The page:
18. Other pieces of information aside from working memory may also be relevant to decision making <natrually>
  19. The basic question is how to pick the motor responses and how to select what pieces of information are relevant to decision making
  20. Models are implemented at 2 levels of abstraction:
    1. “The first builds on existing neural models of corticostriatal circuits in reinforcement learning and working memory and extends this framework to accommodate hierarchical structure.
    2. The second is more abstract, but is still based on the neural model.  The idea is that this model can test whether individual behavior is based on behavior consistent with a hierarchical internal model or not
  21. The experiment was set up so a stimulus had 3 dimensions, and 3 actions could be selected.  In one version, the only option was to learn individual mappings from each stimulus to an action.  In the other version, there was structure to the problem so that rules could be composed that defined the optimal policy based on features of the problem set in a hierarchy
  22. The Bayesian model is composed of 3 experts – one for each action <?>
  23. Gating of experts is done according to state and accuracy at that state, as opposed to simple overall accuracy across the entire history
  24. The Bayesian model is tweaked to be mathematically a little suboptimal, in order to be more consistent with the neural model
  25. Weighing of experts and decision making by experts is both according to softmax
  26. The method of combining experts coverges to <soft?> optimal
  27. In the extension to the hierarchical model, each expert is composed of lower level experts
    1. Each lower expert can attend to a particular dimension of the input
  28. Individuals responses are checked for evidence of hierarchical understanding by doing a max likelihood fit to the hierarchical model according to their responses and looking at the weights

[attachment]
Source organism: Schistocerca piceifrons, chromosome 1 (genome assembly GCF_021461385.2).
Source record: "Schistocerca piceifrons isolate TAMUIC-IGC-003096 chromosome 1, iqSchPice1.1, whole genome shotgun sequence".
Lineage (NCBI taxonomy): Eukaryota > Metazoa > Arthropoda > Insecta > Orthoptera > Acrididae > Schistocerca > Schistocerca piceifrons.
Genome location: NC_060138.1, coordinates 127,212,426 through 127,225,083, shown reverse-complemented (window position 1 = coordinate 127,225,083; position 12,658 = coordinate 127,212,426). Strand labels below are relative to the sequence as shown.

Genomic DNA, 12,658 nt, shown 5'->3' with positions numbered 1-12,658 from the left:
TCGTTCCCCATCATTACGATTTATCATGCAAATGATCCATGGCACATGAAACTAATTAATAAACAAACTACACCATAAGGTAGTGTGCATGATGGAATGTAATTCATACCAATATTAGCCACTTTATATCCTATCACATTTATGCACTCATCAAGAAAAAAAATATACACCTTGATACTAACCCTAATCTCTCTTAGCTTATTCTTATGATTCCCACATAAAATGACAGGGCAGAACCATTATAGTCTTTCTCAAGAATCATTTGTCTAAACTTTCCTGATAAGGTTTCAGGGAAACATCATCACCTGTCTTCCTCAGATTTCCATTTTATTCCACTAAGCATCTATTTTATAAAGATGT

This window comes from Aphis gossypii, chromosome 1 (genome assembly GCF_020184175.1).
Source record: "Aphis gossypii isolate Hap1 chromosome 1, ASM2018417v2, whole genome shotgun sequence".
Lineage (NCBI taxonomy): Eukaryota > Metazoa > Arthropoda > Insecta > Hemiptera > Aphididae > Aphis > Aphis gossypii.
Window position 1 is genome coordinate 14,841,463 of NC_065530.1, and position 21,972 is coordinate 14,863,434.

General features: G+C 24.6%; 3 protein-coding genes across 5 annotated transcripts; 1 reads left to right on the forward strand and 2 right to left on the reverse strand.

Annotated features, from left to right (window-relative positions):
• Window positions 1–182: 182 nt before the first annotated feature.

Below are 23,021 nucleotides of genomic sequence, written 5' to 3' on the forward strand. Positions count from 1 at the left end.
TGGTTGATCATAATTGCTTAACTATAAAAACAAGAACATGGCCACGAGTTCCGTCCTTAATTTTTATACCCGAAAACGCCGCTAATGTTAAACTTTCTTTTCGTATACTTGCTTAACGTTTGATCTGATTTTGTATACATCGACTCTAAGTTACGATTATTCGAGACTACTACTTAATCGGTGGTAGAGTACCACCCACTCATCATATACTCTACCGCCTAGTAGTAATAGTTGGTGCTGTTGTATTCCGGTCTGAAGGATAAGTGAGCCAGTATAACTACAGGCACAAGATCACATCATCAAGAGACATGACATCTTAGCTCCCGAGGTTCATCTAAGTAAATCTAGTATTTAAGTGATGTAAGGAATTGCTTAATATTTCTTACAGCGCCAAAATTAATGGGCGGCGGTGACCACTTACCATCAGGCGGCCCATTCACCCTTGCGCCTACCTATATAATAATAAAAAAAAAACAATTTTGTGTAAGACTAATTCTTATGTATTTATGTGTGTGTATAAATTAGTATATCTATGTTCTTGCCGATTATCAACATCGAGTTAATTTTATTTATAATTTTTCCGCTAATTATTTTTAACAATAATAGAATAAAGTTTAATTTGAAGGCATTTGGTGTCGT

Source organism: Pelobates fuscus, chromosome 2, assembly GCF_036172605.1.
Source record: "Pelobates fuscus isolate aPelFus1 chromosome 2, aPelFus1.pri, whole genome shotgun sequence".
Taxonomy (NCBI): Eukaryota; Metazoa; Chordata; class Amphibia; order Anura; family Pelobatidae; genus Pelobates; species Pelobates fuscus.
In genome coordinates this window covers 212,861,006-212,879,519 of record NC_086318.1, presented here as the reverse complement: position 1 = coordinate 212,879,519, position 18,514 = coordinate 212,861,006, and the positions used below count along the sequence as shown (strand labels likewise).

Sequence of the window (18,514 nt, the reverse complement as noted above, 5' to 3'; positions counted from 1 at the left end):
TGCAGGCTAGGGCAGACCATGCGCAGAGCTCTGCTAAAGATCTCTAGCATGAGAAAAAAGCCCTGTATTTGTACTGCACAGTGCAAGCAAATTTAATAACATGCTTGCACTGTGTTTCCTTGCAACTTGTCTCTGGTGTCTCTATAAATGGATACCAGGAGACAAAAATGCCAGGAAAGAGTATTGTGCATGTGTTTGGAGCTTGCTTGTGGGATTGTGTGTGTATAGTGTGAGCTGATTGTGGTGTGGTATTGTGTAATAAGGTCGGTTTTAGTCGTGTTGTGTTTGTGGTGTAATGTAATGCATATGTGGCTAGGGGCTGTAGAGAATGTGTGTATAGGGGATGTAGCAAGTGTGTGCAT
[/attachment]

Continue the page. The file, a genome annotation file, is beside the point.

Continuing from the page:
29. They do some stuff to cut down on the number of hierarchical experts needed by parameterizing across all hierarchical experts and then estimating the parameters to decide which hierarchical expert to use (instead of training a polynomial number of them)
  30. As expected, the hierarchical model performs better than flat only in the case where the task actually has hierarchical structure
  31. An experiment where dopamine was turned off in the model lead to behavior that is not adaptive to reward, so in the model it is critical to improve performance
  32. Parts of the model that are related to hierarchy get downweighted with experience when the task is actually flat, because their assumptions dont fit the data – they have fMRI data that also shows this in the brain
  33. “Thus, these simulations show that the network learns hierarchical structure. This structure is abstract as it is not tied to any given feature but rather the general tendency for the higher order dimension (color) to increase propensity for gating the lower level dimension (shape/orientation). Thus, once these weights are learned, it is not clear that the ‘‘color’’ units in prePMD should be labeled as such because they now represent which of the other dimensions is relevant…
  34. “In summary, the neural model supports the notion that multiple BG–PFC circuits interact using standard reinforcement learning principles, modulated by dopaminergic prediction errors, to solve hierarchical tasks. Application of this model to a range of other hierarchical (RL and non-RL) tasks is outside the scope of the current study but is currently being investigated.